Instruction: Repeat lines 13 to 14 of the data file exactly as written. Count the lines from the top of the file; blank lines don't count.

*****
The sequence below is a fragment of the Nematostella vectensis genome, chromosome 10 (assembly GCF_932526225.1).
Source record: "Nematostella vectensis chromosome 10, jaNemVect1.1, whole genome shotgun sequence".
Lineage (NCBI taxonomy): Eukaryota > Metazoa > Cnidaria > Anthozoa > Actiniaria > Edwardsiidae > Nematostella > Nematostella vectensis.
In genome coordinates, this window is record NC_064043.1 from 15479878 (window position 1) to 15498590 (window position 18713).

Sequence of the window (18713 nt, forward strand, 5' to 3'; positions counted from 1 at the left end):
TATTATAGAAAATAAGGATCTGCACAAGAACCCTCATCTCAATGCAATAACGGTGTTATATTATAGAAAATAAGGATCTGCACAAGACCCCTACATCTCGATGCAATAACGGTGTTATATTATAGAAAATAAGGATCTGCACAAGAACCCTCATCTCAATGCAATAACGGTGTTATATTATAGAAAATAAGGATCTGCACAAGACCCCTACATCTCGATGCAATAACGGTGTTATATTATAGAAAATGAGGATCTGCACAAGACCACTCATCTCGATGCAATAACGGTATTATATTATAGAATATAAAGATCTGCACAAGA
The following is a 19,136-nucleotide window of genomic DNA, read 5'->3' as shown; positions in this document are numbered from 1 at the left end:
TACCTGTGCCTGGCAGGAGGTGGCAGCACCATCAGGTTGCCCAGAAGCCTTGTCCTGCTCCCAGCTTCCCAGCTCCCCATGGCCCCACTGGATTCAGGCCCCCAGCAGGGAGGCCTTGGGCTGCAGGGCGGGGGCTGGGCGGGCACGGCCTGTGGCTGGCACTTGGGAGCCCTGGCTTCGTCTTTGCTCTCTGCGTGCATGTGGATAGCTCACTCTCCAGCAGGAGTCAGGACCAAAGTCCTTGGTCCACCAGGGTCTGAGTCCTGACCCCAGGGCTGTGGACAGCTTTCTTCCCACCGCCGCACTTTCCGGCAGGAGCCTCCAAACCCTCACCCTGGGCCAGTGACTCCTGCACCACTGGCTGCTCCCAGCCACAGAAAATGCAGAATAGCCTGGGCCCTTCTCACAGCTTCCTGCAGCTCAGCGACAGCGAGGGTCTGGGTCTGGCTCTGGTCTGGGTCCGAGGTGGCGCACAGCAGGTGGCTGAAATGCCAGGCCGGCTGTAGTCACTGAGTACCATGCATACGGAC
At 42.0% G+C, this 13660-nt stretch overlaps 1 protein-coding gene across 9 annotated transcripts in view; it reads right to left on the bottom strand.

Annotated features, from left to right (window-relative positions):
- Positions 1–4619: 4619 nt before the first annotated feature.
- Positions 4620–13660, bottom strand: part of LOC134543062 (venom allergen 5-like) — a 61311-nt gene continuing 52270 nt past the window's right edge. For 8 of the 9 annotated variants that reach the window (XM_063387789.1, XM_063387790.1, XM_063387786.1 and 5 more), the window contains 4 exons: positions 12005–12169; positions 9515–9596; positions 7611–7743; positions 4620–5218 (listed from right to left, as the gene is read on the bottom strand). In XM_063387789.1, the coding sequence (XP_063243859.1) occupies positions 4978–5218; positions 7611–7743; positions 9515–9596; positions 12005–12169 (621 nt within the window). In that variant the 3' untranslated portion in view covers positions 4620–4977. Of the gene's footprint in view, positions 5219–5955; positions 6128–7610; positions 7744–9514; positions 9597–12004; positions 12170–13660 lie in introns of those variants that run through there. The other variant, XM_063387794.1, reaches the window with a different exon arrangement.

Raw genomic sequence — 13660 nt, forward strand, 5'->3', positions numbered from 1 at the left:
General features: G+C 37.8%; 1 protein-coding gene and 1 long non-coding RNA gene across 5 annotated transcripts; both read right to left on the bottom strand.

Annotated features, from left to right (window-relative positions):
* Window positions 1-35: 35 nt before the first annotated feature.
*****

Raw genomic sequence — 13660 nt, forward strand, 5'->3', positions numbered from 1 at the left:
General features: G+C 37.8%; 1 protein-coding gene and 1 long non-coding RNA gene across 5 annotated transcripts; both read right to left on the bottom strand.